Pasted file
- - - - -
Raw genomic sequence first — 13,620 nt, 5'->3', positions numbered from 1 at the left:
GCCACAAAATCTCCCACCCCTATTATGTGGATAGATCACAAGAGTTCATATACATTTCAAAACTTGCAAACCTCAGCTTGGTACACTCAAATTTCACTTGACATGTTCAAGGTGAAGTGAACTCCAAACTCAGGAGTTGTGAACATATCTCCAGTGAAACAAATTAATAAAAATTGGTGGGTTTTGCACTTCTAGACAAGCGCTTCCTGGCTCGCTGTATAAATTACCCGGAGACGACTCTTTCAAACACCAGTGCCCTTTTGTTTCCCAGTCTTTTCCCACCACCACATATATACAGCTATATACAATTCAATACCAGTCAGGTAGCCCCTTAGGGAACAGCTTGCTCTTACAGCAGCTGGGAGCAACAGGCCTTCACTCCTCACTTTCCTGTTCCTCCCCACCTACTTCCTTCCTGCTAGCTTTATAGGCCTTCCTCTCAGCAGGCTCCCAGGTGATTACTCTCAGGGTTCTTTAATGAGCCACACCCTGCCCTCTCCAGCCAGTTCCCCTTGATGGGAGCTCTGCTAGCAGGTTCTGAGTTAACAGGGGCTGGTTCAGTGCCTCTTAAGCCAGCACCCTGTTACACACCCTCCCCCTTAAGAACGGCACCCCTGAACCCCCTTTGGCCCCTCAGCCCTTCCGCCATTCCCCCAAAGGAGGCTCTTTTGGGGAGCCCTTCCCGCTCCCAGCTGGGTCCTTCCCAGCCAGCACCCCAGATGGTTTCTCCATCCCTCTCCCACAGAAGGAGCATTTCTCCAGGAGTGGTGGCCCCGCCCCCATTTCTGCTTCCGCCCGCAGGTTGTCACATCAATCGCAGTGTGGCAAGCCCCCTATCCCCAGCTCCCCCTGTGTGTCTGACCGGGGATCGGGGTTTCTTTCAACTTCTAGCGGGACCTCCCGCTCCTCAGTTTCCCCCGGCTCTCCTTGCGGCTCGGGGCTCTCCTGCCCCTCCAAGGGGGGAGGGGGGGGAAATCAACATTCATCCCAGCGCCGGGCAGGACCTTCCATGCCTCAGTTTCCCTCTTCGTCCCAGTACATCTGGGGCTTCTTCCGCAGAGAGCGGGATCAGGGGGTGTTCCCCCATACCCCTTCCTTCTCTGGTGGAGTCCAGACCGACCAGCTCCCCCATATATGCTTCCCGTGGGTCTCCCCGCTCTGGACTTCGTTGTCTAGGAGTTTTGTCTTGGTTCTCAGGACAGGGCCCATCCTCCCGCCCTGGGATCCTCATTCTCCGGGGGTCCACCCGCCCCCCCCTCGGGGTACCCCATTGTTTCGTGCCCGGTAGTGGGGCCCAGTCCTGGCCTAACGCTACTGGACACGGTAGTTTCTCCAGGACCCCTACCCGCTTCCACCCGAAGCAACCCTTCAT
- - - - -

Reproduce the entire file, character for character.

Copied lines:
Raw genomic sequence first — 13,620 nt, 5'->3', positions numbered from 1 at the left:
GCCACAAAATCTCCCACCCCTATTATGTGGATAGATCACAAGAGTTCATATACATTTCAAAACTTGCAAACCTCAGCTTGGTACACTCAAATTTCACTTGACATGTTCAAGGTGAAGTGAACTCCAAACTCAGGAGTTGTGAACATATCTCCAGTGAAACAAATTAATAAAAATTGGTGGGTTTTGCACTTCTAGACAAGCGCTTCCTGGCTCGCTGTATAAATTACCCGGAGACGACTCTTTCAAACACCAGTGCCCTTTTGTTTCCCAGTCTTTTCCCACCACCACATATATACAGCTATATACAATTCAATACCAGTCAGGTAGCCCCTTAGGGAACAGCTTGCTCTTACAGCAGCTGGGAGCAACAGGCCTTCACTCCTCACTTTCCTGTTCCTCCCCACCTACTTCCTTCCTGCTAGCTTTATAGGCCTTCCTCTCAGCAGGCTCCCAGGTGATTACTCTCAGGGTTCTTTAATGAGCCACACCCTGCCCTCTCCAGCCAGTTCCCCTTGATGGGAGCTCTGCTAGCAGGTTCTGAGTTAACAGGGGCTGGTTCAGTGCCTCTTAAGCCAGCACCCTGTTACACACCCTCCCCCTTAAGAACGGCACCCCTGAACCCCCTTTGGCCCCTCAGCCCTTCCGCCATTCCCCCAAAGGAGGCTCTTTTGGGGAGCCCTTCCCGCTCCCAGCTGGGTCCTTCCCAGCCAGCACCCCAGATGGTTTCTCCATCCCTCTCCCACAGAAGGAGCATTTCTCCAGGAGTGGTGGCCCCGCCCCCATTTCTGCTTCCGCCCGCAGGTTGTCACATCAATCGCAGTGTGGCAAGCCCCCTATCCCCAGCTCCCCCTGTGTGTCTGACCGGGGATCGGGGTTTCTTTCAACTTCTAGCGGGACCTCCCGCTCCTCAGTTTCCCCCGGCTCTCCTTGCGGCTCGGGGCTCTCCTGCCCCTCCAAGGGGGGAGGGGGGGGAAATCAACATTCATCCCAGCGCCGGGCAGGACCTTCCATGCCTCAGTTTCCCTCTTCGTCCCAGTACATCTGGGGCTTCTTCCGCAGAGAGCGGGATCAGGGGGTGTTCCCCCATACCCCTTCCTTCTCTGGTGGAGTCCAGACCGACCAGCTCCCCCATATATGCTTCCCGTGGGTCTCCCCGCTCTGGACTTCGTTGTCTAGGAGTTTTGTCTTGGTTCTCAGGACAGGGCCCATCCTCCCGCCCTGGGATCCTCATTCTCCGGGGGTCCACCCGCCCCCCCCTCGGGGTACCCCATTGTTTCGTGCCCGGTAGTGGGGCCCAGTCCTGGCCTAACGCTACTGGACACGGTAGTTTCTCCAGGACCCCTACCCGCTTCCACCCGAAGCAACCCTTCAT